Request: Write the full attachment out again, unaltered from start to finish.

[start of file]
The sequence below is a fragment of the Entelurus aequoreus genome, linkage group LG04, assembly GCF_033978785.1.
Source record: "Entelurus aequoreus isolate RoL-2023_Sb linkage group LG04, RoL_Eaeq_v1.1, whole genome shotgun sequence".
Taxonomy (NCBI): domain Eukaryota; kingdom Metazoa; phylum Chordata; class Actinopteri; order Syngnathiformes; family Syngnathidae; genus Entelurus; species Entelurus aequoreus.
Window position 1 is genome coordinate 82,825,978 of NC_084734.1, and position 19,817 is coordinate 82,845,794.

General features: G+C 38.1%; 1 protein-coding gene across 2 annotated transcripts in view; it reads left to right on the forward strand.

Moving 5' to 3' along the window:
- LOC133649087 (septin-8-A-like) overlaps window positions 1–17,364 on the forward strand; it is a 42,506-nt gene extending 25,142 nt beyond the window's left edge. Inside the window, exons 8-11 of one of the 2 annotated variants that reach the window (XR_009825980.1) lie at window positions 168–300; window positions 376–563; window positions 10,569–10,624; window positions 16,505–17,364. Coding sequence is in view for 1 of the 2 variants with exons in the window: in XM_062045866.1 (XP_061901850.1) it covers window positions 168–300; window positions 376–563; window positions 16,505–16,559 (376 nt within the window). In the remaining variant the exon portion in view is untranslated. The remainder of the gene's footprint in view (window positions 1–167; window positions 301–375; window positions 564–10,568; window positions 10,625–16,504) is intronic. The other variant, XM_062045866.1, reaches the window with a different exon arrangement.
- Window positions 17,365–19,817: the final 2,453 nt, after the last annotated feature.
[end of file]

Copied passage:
The sequence below is a fragment of the Entelurus aequoreus genome, linkage group LG04, assembly GCF_033978785.1.
Source record: "Entelurus aequoreus isolate RoL-2023_Sb linkage group LG04, RoL_Eaeq_v1.1, whole genome shotgun sequence".
Taxonomy (NCBI): domain Eukaryota; kingdom Metazoa; phylum Chordata; class Actinopteri; order Syngnathiformes; family Syngnathidae; genus Entelurus; species Entelurus aequoreus.
Window position 1 is genome coordinate 82,825,978 of NC_084734.1, and position 19,817 is coordinate 82,845,794.

General features: G+C 38.1%; 1 protein-coding gene across 2 annotated transcripts in view; it reads left to right on the forward strand.

Moving 5' to 3' along the window:
- LOC133649087 (septin-8-A-like) overlaps window positions 1–17,364 on the forward strand; it is a 42,506-nt gene extending 25,142 nt beyond the window's left edge. Inside the window, exons 8-11 of one of the 2 annotated variants that reach the window (XR_009825980.1) lie at window positions 168–300; window positions 376–563; window positions 10,569–10,624; window positions 16,505–17,364. Coding sequence is in view for 1 of the 2 variants with exons in the window: in XM_062045866.1 (XP_061901850.1) it covers window positions 168–300; window positions 376–563; window positions 16,505–16,559 (376 nt within the window). In the remaining variant the exon portion in view is untranslated. The remainder of the gene's footprint in view (window positions 1–167; window positions 301–375; window positions 564–10,568; window positions 10,625–16,504) is intronic. The other variant, XM_062045866.1, reaches the window with a different exon arrangement.
- Window positions 17,365–19,817: the final 2,453 nt, after the last annotated feature.